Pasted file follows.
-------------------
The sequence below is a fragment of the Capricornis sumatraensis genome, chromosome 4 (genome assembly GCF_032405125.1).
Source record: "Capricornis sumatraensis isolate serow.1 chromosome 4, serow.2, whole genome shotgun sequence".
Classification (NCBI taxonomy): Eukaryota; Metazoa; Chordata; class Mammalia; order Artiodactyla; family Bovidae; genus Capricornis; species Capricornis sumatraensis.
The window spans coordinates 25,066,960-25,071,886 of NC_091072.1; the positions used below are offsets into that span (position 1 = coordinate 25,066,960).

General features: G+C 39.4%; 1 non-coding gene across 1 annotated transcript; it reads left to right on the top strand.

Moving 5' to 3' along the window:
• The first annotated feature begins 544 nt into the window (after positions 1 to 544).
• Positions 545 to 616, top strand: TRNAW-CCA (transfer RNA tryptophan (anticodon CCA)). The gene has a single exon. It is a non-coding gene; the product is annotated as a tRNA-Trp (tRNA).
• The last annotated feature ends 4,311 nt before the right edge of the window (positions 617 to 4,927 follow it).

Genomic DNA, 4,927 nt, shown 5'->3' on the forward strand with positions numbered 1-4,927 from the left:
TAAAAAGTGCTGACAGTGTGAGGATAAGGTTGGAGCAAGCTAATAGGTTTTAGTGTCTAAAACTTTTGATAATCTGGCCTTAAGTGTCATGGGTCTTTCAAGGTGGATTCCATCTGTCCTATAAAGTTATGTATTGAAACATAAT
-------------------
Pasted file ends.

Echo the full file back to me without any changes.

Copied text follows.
The sequence below is a fragment of the Capricornis sumatraensis genome, chromosome 4 (genome assembly GCF_032405125.1).
Source record: "Capricornis sumatraensis isolate serow.1 chromosome 4, serow.2, whole genome shotgun sequence".
Classification (NCBI taxonomy): Eukaryota; Metazoa; Chordata; class Mammalia; order Artiodactyla; family Bovidae; genus Capricornis; species Capricornis sumatraensis.
The window spans coordinates 25,066,960-25,071,886 of NC_091072.1; the positions used below are offsets into that span (position 1 = coordinate 25,066,960).

General features: G+C 39.4%; 1 non-coding gene across 1 annotated transcript; it reads left to right on the top strand.

Moving 5' to 3' along the window:
• The first annotated feature begins 544 nt into the window (after positions 1 to 544).
• Positions 545 to 616, top strand: TRNAW-CCA (transfer RNA tryptophan (anticodon CCA)). The gene has a single exon. It is a non-coding gene; the product is annotated as a tRNA-Trp (tRNA).
• The last annotated feature ends 4,311 nt before the right edge of the window (positions 617 to 4,927 follow it).

Genomic DNA, 4,927 nt, shown 5'->3' on the forward strand with positions numbered 1-4,927 from the left:
TAAAAAGTGCTGACAGTGTGAGGATAAGGTTGGAGCAAGCTAATAGGTTTTAGTGTCTAAAACTTTTGATAATCTGGCCTTAAGTGTCATGGGTCTTTCAAGGTGGATTCCATCTGTCCTATAAAGTTATGTATTGAAACATAAT